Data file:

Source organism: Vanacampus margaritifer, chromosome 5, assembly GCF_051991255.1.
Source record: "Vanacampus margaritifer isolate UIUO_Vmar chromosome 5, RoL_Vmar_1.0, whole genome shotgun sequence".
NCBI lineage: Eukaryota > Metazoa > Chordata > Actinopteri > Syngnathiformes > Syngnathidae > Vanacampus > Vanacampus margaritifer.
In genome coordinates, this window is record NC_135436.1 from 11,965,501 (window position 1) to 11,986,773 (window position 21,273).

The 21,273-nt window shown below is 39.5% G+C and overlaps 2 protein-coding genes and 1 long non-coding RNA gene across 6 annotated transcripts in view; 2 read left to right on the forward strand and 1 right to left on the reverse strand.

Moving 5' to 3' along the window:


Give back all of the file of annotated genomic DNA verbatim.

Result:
Source organism: Vanacampus margaritifer, chromosome 5, assembly GCF_051991255.1.
Source record: "Vanacampus margaritifer isolate UIUO_Vmar chromosome 5, RoL_Vmar_1.0, whole genome shotgun sequence".
NCBI lineage: Eukaryota > Metazoa > Chordata > Actinopteri > Syngnathiformes > Syngnathidae > Vanacampus > Vanacampus margaritifer.
In genome coordinates, this window is record NC_135436.1 from 11,965,501 (window position 1) to 11,986,773 (window position 21,273).

The 21,273-nt window shown below is 39.5% G+C and overlaps 2 protein-coding genes and 1 long non-coding RNA gene across 6 annotated transcripts in view; 2 read left to right on the forward strand and 1 right to left on the reverse strand.

Moving 5' to 3' along the window: